Bryn Mawr Classical Review 96.8.15


Peachin, Michael, Iudex vice Caesaris: deputy emperors and the administration of justice during the principate. Heidelberger Althistorische Beitraege und Epigraphische Studien, volume 21. Stuttgart: Franz Steiner Verlag, 1996. Pp. x + 267. DM 88. ISBN 3-515-06772-8.


Reviewed by Meckler, Michael, Yale University.

Michael Peachin has written a more wide-ranging book than either its title or publication venue might indicate. In Iudex vice Caesaris, P. attempts no less than to explain the Roman legal system and the changes in how appeals were lodged from the late republic to late antiquity. He demonstrates a mastery of legal, literary, epigraphic and papyrological sources in describing both these changes and the development of an official appointment for someone to dispense justice in place of the emperor.

The book is organized into four main chapters but roughly falls into two halves. The first half, comprising the first chapter, will prove the most interesting and easily comprehensible to the general reader. In it, P. sketches the growing role of the emperor in the creation and interpretation of law. By the Severan era, the jurist Ulpian could proclaim that whatever the emperor wanted had the force of a law (from Digest 1.4.1.pr.). Combined with the emperor's personal authority in making law was the gradual replacement of the binding arbitration of formulary legal procedure with the cognitio extra ordinem, first introduced by Augustus and allowing both greater flexibility in how cases were tried and the opportunity for appeal to the emperor.

Another fragment of Ulpian (Digest 49.1.1.pr.) is used to examine the grounds for appeal, namely a given judge's unfairness (iniquitas) and/or inexperience (imperitia). In a society organized through patronage, the unfair judge would not be uncommon, and the sources are replete with examples. P. has more extensive comments concerning the issue of inexperience.

In the debate over the level of professionalism within Rome's governing elite, P. steers a judicious (if one may use the word) middle course between those scholars who believe social standing alone determined selection for office and those who see ability as a significant factor. Officials called upon to make legal decisions might not necessarily have been familiar with all the principles of law. In Rome this situation would have been corrected somewhat by the availability of jurists to assist officials hearing cases, but many provincial governors might well have lacked the assistance of experienced legal minds. As imperial pronouncements came more and more to form the basis of legal decisions, it became the duty of a judge to identify and verify those pronouncements relevant to his case, a task made all the more difficult by the lack of an official collection until the reign of Diocletian. P. argues that errors from ignorance and inexperience must not have been uncommon when judgments were given, leading to an ever increasing load of appeals to be handled by the emperor.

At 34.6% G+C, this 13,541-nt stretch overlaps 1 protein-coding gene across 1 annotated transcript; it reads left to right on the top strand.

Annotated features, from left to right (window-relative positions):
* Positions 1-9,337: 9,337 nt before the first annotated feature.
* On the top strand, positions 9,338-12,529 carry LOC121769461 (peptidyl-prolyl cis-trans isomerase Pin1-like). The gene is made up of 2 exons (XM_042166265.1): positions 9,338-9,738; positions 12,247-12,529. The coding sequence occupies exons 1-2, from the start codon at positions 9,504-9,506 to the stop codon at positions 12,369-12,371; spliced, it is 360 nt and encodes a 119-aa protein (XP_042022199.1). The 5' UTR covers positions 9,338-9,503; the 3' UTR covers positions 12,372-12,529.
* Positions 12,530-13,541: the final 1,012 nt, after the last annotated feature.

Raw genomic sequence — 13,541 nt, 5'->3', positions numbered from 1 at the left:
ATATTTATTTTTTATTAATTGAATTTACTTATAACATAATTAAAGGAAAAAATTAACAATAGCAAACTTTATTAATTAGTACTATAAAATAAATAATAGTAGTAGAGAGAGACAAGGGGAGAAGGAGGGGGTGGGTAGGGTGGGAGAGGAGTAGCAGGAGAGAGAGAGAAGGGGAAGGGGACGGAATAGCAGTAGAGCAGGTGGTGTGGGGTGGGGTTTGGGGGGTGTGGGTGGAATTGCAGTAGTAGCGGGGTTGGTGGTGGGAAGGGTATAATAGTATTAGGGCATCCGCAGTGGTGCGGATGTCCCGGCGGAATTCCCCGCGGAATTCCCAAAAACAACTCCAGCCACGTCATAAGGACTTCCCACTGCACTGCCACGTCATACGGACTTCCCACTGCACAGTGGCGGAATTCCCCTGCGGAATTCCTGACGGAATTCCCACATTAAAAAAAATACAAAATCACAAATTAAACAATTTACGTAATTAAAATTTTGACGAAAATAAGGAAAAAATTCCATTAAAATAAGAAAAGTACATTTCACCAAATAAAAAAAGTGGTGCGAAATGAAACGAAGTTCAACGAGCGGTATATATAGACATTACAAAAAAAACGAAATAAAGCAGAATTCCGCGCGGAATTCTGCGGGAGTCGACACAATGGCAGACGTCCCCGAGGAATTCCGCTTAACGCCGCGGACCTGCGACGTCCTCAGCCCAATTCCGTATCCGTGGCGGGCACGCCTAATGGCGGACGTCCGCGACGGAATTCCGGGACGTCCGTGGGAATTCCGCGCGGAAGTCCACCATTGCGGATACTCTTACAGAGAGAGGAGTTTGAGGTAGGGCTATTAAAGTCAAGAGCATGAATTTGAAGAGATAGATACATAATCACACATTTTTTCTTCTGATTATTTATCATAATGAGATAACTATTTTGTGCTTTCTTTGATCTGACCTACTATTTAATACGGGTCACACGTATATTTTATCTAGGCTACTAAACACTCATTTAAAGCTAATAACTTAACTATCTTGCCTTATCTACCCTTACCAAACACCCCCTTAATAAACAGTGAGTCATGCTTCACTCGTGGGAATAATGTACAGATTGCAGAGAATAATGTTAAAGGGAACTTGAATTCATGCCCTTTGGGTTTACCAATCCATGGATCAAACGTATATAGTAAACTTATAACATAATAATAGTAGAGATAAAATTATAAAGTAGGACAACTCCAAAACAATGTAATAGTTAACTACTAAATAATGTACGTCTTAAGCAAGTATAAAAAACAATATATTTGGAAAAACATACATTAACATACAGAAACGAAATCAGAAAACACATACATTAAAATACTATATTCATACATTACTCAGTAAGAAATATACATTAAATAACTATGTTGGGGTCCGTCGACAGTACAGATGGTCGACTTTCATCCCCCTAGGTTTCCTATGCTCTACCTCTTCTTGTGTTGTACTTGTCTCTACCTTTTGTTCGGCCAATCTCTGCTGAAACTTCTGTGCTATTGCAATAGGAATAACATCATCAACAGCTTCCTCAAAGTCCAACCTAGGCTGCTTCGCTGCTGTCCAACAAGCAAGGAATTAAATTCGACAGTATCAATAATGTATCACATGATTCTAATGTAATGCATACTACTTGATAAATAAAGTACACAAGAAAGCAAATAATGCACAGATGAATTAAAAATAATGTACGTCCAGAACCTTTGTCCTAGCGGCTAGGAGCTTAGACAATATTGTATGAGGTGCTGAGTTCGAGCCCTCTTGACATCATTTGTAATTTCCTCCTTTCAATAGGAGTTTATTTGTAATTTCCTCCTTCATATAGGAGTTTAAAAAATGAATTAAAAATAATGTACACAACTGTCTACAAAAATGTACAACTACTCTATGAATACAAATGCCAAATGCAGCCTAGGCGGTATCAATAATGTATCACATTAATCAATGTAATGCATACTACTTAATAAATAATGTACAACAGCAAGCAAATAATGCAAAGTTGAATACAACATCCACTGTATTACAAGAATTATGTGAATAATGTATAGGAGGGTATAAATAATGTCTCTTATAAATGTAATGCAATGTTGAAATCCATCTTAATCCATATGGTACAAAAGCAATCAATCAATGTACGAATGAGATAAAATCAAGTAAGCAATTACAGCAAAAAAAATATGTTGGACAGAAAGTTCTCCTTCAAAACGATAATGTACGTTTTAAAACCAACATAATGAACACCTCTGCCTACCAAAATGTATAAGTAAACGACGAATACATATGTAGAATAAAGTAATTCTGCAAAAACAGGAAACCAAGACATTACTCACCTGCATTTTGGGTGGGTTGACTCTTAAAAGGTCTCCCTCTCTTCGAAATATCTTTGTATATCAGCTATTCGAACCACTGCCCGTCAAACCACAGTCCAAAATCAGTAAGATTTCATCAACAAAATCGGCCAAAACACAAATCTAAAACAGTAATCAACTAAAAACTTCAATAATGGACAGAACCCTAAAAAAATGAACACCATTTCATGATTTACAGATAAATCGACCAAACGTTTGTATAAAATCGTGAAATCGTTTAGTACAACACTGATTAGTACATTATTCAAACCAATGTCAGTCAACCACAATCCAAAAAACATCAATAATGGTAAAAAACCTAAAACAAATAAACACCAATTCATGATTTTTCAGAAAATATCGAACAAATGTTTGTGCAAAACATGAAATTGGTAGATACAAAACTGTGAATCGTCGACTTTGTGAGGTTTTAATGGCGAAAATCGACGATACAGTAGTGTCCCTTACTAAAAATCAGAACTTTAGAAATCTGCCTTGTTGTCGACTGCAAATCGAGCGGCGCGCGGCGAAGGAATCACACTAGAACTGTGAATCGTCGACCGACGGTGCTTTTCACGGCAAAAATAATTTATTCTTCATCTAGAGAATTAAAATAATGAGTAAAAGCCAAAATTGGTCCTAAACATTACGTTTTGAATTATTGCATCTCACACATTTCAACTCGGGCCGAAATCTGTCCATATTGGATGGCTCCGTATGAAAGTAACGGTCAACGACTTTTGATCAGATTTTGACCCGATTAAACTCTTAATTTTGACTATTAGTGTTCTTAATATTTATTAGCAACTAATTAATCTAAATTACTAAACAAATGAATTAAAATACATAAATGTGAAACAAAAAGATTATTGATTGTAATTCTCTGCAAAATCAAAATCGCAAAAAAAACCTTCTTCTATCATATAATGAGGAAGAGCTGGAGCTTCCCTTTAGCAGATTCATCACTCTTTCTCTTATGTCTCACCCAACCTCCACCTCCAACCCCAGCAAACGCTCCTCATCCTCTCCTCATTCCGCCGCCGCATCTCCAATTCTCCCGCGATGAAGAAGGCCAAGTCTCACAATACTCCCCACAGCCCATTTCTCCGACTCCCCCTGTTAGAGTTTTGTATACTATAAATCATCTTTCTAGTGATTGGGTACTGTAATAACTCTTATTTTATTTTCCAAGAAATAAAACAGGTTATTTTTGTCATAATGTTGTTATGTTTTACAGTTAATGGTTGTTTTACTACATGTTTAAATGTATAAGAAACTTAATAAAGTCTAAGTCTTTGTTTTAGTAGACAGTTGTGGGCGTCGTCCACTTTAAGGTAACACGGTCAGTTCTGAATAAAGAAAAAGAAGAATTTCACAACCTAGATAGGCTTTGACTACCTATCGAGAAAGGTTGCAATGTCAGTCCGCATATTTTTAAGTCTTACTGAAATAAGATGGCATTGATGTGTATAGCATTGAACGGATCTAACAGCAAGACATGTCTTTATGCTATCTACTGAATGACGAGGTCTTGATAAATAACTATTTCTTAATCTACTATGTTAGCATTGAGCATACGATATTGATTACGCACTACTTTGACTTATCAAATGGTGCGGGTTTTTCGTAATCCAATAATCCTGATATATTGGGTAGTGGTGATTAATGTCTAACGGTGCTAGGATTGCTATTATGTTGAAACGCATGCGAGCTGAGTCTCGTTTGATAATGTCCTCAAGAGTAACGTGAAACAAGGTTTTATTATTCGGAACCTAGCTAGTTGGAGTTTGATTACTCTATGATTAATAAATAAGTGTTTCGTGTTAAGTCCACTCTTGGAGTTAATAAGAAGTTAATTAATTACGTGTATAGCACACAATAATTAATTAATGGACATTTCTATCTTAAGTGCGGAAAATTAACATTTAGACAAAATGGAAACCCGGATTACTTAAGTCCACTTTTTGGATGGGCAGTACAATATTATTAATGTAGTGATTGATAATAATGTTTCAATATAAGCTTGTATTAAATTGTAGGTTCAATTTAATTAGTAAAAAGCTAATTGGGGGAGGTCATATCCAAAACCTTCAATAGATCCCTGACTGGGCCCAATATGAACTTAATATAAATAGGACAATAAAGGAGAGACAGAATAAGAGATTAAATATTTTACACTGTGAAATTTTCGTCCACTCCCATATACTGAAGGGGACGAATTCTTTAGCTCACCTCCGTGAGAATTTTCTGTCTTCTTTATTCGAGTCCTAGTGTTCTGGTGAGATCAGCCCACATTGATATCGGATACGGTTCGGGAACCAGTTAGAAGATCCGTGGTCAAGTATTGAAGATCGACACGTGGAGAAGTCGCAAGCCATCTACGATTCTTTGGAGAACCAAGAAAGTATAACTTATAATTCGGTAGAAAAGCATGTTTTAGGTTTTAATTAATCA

The complaints of jurists like Ulpian notwithstanding, the institution of an appellate system will itself lead to an ever increasing caseload, as the United States Federal Courts have discovered. While P. pays particular attention to error as a cause for appeal, he is aware that in a hierarchical government and society such as in ancient Rome, authority will concentrate at the top of the hierarchy, and so, too, must dispute resolution wander to the source of highest authority.

All this discussion about appeals is preparation for the second half of P.'s book, which attempts to examine the official appointments of individuals to give judgments in place of the emperor. Made up of one chapter on prosopography, another interpreting the prosopography, a third examining Constantine's legal reforms and, finally, five appendices, the rest of the book is far more technical in content and less narrative in style.

Despite the daunting nature of the presentation, P. makes his case for seeing the establishment of an official appointment for a substitute imperial judge as an innovation of Septimius Severus. The appointment seems to have been an ad hoc measure to continue to have appeals heard in Rome when the emperor was away or to allow appeals to have been heard in the provinces (and especially in the East) after periods of regional instability. Under Constantine, the authority to hear appeals was expanded and became part of the responsibilities of various top officials: urban prefects, praetorian prefects, governors of Africa and Asia, vicarii and comites.

P. recognizes that his discussion is greatly restricted because it is constructed from but 14 examples of such imperial substitutes over a period of slightly more than a century. Most of the evidence for these appointments is epigraphic, and there seems initially to have been no standard title until more than halfway through the third century, when iudex sacrarum cognitionum may have become the name of the appointment. Care is taken in the discussion of the various careers of these 14 examples, and P. willingly offers proposals to solve problems presented by the evidence. He should be praised for his extensive effort, although scholars may find some of his proposals worthy of reexamination. Certainly the connection of Zosimus 1.19.2 with Codex Justinianus 2.26.3 (in constructing the career of P.'s example 8, Severianus, pp.119-20) must be considered highly conjectural.

Nonetheless P. has produced what for some time to come will remain an important work on the development of the appeals system in the Roman empire. Iudex vice Caesaris is a book of impressive scholarship deserving a place on the bookshelves of students of Roman history and law.

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